Hungarian singer and songwriter Rozina Pátkai has two bossa nova-oriented albums behind her. On her sweet new CD Taladim she expands her international horizons to straddle jazz, electronic, folk, and world music. Together with a handful of instrumental collaborators, she’s created eclectic and original settings of poems by Verlaine, Garcia Lorca, T.S. Eliot, William Blake, Fernando Pessoa, and others.
The starkness of the opening title track doesn’t prepare you for the delicate richness of the intriguing arrangements that follow. Steady electric Latin percussion and acoustic guitar drive the catchy “Lorelei.” They give way to a dark spare atmosphere in “Song,” an Eliot setting that actually centers on an extended instrumental break filled with saxophone filigrees and a deep cello drone.
Pátkai intones Blake’s “Laughing Song” in an angular melody that alternates with an eerie monotone recitation – and an easy-listening sax solo, all over unexpected chord changes.
Mournful folk melodies make “Sea Song,” a setting of lyrics by Jane Tyson Clement, a quiet standout track that could be a slightly avant-garde lullaby. Pátkai’s Brazilian inspiration emerges in the Hungarian poem “Szerelem?” boasting one of her most affecting vocal performances. Here as elsewhere she displays a gift for setting touching melodies against subtly conflicting chords, perfectly reflecting that question mark after the title (the Hungarian word for “love”). The result is a (mostly) quiet but powerful tautness.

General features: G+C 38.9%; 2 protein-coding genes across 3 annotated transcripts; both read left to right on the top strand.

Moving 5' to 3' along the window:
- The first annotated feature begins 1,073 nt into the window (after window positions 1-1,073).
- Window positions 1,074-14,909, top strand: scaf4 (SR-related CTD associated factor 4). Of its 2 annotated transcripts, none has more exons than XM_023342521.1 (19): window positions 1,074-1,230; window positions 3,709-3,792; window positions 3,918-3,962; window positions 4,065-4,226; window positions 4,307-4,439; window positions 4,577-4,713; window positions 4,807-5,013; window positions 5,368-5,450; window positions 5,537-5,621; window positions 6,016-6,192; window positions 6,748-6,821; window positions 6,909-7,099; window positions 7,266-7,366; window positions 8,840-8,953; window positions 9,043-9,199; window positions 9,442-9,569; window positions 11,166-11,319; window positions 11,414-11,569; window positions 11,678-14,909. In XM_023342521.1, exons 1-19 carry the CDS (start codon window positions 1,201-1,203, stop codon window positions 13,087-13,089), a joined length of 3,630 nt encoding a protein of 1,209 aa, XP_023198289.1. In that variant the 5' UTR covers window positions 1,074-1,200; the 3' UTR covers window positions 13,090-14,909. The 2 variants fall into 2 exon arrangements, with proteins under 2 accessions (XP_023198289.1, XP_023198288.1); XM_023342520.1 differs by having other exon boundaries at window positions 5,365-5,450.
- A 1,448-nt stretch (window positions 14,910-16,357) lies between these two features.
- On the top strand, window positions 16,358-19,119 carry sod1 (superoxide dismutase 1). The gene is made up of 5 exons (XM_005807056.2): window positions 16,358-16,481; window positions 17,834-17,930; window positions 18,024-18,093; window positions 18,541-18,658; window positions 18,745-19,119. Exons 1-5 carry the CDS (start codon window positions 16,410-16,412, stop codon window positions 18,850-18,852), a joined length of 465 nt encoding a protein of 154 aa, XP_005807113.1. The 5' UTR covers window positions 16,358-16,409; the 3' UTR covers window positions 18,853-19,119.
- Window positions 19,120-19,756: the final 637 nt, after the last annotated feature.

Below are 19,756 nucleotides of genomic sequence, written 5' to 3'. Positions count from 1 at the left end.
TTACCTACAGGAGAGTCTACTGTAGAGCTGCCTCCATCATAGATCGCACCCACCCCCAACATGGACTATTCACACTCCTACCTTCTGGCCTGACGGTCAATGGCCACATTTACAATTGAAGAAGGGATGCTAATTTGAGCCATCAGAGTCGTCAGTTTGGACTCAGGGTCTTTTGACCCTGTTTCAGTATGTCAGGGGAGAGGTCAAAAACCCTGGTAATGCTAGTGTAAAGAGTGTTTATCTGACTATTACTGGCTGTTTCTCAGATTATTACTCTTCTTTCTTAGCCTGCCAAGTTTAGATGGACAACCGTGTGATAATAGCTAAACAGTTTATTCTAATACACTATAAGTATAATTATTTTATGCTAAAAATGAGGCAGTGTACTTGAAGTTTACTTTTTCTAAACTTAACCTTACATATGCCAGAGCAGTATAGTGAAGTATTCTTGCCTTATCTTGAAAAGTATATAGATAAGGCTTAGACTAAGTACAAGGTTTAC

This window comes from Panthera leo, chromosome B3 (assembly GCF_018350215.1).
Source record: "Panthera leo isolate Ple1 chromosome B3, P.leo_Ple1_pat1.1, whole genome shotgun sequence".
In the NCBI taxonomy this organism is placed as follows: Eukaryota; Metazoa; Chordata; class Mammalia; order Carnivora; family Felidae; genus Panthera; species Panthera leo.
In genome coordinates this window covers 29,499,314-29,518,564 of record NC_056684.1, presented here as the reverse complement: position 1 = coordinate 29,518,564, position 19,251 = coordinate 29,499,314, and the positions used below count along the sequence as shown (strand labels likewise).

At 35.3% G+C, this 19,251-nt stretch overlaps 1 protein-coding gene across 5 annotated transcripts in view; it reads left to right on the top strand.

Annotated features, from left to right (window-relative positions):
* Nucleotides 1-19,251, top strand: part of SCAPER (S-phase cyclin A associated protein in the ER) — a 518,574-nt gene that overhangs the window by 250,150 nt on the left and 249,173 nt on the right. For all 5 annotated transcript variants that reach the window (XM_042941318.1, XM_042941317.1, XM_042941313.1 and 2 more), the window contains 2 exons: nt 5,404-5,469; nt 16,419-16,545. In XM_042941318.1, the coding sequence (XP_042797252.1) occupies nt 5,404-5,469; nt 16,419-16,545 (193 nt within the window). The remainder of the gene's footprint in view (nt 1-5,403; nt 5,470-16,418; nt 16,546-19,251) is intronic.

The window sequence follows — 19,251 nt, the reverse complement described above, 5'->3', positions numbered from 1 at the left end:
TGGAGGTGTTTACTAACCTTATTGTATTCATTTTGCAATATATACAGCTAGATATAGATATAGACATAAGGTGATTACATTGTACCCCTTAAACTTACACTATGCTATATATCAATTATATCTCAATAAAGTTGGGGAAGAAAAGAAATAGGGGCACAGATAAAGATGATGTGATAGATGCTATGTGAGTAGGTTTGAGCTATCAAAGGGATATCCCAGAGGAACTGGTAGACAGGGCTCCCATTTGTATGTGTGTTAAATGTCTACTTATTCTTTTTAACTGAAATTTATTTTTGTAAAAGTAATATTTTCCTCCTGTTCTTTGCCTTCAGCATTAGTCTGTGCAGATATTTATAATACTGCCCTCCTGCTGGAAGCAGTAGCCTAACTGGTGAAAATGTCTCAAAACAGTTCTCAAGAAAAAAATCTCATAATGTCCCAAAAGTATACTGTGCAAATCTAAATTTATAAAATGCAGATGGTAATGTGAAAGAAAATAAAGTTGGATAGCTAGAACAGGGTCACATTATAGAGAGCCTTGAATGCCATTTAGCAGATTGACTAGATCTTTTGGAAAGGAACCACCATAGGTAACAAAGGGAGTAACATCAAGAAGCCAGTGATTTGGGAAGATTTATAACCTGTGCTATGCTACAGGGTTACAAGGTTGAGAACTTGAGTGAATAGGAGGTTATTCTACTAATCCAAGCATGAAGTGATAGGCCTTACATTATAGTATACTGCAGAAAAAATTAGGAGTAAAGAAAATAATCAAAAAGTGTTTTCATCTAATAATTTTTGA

“Poe-me as Maos Nos Ombros,” a quirky electronic setting of lines by Pessoa, reminds me of Emiliana Torrini (another singer with Italian roots who hails from a completely different country). Between verses sung in Portuguese it settles into a simple three-note theme that becomes a haunting wordless refrain.
A softly impassioned ballad treatment of Federico Garcia Lorca’s “Llagas de Amor” offers beautifully lush vocals, while in “A Ra” Pátkai draws surprising charm out of staccato gestures.
The album closes with an avant-jazz ballad setting of lines by Paul Verlaine sung in Hungarian and French amid eerie shrieks and whistles, followed by a folksy-sweet guitar-and-voice take on Caetano Veloso’s “O Leaozinho”. Here Pátkai’s smooth butterscotch tones remind me of Katell Keineg.
I was seriously charmed by this genre- and continent-spanning album. With a singular sensibility Pátkai mingles international elements in a spirit of cultural connection, arriving at something both original and just plain fun.